The Moments That Made Us

Have you ever looked back on your journey to and through your teaching career and realized that there were some moments you almost missed “it?” “It” being the pivotal moments that pulled you closer to being where you are today in your teaching career.  A magnetic moment in which if you would have given up or ignored “it”, you’d be in a completely different journey in life, or maybe not even a teacher at all?

This microblog is about honoring those moments. Some of these moments were glorious and full of gratitude. Some of the moments were messy and full of hurt and more about overcoming than riding the wave of joy. Both kinds of moments brought you to where you are today. And from these moments, maybe you know without a shadow of a doubt that you were made to be a teacher.

I want to share four moments that made me in this microblog for two reasons. The first is that I hope that it brings encouragement to keep going on your journey. The second is our stories matter and we become relatable to others when we share our moments that make us. Honor your story by telling your story. You never know who needs to hear it and what conversations may come from sharing your moments that made you. So let’s dive in. Four moments that made me coming up below:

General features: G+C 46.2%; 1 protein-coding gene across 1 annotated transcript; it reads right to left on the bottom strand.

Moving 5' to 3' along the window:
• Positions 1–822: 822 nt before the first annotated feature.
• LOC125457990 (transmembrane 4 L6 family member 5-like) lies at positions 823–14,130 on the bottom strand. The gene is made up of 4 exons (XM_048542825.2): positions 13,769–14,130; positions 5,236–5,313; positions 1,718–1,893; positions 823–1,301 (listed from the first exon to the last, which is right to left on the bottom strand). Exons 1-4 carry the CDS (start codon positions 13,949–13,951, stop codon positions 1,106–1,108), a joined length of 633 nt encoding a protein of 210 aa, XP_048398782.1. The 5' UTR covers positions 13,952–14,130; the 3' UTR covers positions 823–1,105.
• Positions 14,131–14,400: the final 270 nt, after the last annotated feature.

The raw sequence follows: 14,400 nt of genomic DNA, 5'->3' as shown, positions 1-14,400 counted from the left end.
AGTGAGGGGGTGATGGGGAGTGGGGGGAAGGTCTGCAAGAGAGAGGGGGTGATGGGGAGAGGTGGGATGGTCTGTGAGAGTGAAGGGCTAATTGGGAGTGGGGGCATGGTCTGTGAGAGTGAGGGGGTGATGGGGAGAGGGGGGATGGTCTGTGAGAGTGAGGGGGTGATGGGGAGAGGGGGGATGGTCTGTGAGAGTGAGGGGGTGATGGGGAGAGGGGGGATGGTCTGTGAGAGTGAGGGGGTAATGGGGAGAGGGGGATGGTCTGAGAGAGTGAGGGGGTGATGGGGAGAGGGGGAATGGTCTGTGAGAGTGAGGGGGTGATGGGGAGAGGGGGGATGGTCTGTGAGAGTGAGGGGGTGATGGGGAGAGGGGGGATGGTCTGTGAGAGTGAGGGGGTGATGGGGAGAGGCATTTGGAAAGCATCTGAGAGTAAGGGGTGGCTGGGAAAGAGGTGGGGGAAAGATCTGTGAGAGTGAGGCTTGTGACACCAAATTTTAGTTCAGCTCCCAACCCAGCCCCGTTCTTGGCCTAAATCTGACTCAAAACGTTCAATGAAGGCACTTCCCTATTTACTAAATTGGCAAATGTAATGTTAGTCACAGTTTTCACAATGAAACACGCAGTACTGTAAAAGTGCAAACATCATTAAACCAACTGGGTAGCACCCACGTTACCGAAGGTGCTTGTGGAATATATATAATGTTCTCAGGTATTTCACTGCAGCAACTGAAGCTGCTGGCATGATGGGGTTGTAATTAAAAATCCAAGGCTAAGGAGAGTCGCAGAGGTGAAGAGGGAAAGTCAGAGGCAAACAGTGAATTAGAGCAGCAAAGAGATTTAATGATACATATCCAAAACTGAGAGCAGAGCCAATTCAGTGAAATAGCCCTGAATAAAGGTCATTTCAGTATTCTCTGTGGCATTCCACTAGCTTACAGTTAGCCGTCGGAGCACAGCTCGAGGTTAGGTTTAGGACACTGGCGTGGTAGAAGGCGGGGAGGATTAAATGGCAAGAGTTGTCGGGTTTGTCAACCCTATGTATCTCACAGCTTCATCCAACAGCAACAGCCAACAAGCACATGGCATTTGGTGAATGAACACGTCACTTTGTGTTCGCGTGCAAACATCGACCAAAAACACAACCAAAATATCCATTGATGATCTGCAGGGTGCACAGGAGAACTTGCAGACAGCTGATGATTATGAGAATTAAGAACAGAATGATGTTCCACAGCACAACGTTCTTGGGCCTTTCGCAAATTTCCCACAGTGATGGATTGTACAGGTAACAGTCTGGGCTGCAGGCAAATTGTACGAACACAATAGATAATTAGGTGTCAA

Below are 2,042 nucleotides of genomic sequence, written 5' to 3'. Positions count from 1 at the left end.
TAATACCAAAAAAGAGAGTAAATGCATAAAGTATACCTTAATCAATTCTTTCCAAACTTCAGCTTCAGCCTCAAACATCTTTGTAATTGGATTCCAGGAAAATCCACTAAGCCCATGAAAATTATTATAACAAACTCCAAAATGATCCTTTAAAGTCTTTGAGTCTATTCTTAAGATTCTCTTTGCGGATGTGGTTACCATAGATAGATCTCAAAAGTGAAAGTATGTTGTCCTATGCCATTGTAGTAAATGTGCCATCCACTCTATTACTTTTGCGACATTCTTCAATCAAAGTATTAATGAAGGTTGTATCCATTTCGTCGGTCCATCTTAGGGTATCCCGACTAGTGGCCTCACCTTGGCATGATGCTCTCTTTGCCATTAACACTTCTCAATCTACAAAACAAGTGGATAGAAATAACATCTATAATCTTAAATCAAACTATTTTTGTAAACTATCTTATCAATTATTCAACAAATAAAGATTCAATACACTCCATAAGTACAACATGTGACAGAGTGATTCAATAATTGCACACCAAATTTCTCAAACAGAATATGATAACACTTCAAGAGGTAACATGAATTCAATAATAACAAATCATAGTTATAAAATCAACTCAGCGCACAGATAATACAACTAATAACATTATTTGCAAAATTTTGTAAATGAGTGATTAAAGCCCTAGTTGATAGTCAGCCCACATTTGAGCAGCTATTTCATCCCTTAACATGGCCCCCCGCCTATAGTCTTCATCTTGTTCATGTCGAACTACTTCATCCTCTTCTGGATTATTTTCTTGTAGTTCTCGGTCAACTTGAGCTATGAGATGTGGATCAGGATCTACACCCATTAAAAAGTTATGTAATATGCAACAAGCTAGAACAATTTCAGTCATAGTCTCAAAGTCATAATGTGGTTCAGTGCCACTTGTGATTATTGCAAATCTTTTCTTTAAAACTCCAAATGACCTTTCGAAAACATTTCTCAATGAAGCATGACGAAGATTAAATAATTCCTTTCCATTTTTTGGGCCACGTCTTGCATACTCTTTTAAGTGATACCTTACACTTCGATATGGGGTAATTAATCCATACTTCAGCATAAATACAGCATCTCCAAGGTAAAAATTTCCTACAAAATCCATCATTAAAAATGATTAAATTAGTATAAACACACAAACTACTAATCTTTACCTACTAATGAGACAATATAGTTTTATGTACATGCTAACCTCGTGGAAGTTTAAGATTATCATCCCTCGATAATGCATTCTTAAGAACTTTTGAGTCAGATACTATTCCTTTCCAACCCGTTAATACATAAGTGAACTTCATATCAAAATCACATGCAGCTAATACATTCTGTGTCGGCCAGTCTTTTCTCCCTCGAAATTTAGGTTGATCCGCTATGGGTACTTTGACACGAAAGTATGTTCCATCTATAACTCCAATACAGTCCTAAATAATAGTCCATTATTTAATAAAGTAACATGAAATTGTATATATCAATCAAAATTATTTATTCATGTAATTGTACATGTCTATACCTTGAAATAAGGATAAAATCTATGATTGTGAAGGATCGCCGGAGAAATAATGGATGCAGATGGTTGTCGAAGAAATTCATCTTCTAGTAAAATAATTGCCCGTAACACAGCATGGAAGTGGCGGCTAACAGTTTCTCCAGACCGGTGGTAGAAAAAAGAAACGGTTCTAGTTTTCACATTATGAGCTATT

As a student at the University of Wisconsin- River Falls (GO FALCONS!) I was enrolled in my first Health Education course about safety education. My plan was to double major in Health and Physical Education. I was stoked to get the chance to do some group teaching opportunities with my peers and people I really enjoyed being with. I looked up to this professor as a mentor. Well, ahead of the day I was supposed to group teach, I spoke to the professor to share that I was also a soccer player for the University and I had a soccer game the day of the teaching so I would like to create a time to make the lesson up. Surprisingly, she let me create a lesson and teach a whole class period of 7th graders all by myself. I thought it went ok, but was eager to hear what she thought. I remember meeting her in the entrance of Karges Hall, sitting on the bench, and then getting completely ripped to shreds by all that she had thought I had done wrong. I sat there balling and broken while she continued to talk and break my dreams. Now, before I go on, I want to share that she was absolutely correct in that it was a horrible lesson. She was absolutely doing her job. But, I have always wondered what could have happened  if she could have gotten curious with me before she gave feedback about how bad it was. She would have found out that I had literally never had a teaching class before, no pre-service practicum hours, no methods classes, or any health content classes. And as rough and broken as I was, I have to give her my biggest thank you ever for that moment. Because it was after this moment I told myself I would never be a health teacher and need to switch my second major to an Adapted PE minor. I remember walking down the Karges Hall hallway, finding Dr. Sue Tarr when she was finishing up one of her lectures (I was still in tears mind you) and asking her how I could switch out of the Health major into having an Adapted PE minor. My life would never be the same again. I’m grateful for that pivotal moment. I would not be here without it.